Essays on Laurence Sterne and His Times in Honor of Melvyn New
Contributions by Joseph G. Kronick, Taylor Corse, James E. May, Martha F. Bowden, Eric Rothstein, Frank Palmeri, Elizabeth Kraft, W G. Day, Madeleine Descargues-Grant, Donald R. Wehrs Edited by W. B. Gerard, E Derek Taylor, Robert G. Walker
Publication date:07 April 2011
Length of book:312 pages
PublisherUniversity of Delaware Press
These thirteen essays have been collected to honor Melvyn New, professor emeritus (Florida), and are prefaced by a description of his scholarly career of more than forty years. Suggesting the wide range of that career, the first eight essays offer various critical perspectives on a diverse group of eighteenth-century authors. These include a reading of Eliot in the shadow of Pope; a comparison of Gainsborough’s final paintings and Sterne’s Sentimental Journey; a study of Johnson and casuistry; a discussion of Smollett’s view of slavery in Roderick Random; a bibliographical study of a Lyttelton poem; a comparison of Swift and Nietzsche; and two essays about Fielding’s Joseph Andrews. Laurence Sterne, the primary focus of Professor New’s scholarship, is also the focus of the final five essays, which treat Sterne in contexts as disparate as the kabbalah, abolitionist discourse, local English church politics, the use of the fragment, and, finally, the culture of modernity.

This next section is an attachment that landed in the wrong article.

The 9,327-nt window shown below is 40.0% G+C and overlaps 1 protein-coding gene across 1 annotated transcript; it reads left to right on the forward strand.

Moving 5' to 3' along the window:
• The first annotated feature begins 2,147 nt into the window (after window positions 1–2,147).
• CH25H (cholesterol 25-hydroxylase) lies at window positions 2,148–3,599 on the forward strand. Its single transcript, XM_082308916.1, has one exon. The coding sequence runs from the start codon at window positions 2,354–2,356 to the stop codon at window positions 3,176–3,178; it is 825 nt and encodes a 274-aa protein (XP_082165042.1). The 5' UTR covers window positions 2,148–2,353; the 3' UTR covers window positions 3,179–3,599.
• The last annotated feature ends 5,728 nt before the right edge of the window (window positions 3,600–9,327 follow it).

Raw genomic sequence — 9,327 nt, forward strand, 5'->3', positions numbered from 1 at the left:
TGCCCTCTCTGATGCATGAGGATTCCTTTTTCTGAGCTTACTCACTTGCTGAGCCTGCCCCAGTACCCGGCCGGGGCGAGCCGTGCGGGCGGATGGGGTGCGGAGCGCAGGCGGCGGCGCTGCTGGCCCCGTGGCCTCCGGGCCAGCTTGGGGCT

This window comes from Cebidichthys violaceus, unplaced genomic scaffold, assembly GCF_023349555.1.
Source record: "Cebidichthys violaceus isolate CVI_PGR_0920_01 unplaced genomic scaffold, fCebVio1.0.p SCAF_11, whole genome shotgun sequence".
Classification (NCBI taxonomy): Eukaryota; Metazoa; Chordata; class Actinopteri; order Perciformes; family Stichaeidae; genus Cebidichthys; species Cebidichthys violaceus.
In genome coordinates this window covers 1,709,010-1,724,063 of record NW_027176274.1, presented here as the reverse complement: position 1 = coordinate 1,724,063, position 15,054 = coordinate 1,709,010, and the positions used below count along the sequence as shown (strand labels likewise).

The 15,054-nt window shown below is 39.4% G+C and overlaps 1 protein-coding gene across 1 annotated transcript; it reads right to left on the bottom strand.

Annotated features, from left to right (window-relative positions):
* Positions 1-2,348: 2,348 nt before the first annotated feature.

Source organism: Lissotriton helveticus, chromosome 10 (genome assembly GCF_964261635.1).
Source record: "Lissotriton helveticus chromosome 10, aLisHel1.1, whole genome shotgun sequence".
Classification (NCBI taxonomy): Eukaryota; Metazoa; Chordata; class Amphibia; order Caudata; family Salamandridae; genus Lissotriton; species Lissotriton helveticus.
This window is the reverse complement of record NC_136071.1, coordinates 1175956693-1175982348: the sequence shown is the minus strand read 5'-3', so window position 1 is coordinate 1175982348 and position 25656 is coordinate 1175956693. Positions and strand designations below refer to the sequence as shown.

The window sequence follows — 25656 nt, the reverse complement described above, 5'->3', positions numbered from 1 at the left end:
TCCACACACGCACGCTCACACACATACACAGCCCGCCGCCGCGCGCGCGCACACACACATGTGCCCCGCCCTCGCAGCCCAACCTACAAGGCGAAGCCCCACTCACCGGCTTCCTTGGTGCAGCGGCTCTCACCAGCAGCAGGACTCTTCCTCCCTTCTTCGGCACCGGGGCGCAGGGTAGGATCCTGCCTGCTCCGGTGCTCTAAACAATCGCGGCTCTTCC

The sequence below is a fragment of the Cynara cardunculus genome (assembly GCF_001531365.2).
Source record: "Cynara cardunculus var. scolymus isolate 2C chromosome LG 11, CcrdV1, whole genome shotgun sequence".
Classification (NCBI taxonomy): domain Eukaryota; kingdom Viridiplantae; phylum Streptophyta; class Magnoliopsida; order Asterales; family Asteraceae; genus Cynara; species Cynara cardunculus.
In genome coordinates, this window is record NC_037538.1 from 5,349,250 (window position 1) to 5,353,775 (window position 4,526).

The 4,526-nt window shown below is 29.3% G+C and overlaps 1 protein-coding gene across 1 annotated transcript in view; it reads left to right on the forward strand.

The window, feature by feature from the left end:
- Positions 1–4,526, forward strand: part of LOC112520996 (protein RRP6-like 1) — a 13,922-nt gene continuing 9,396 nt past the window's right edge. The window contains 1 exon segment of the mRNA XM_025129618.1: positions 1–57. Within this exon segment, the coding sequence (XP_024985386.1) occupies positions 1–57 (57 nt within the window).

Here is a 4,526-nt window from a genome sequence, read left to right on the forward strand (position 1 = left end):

The essays gathered here represent the finest examples of some of the most influential currents in Sterne scholarship, reconstructing more precisely the popular and religious contexts of his writing, and situating that writing ever more creatively within an expanding empire and an unfolding modernity. Many of these essays are also marked by a particular approach to their subject. It has long been apparent to readers that Sterne’s work embraces seemingly contrary or even conflicting values: satire and sentiment, tradition and innovation, the bawdy and the pathetic, the earthly and the spiritual.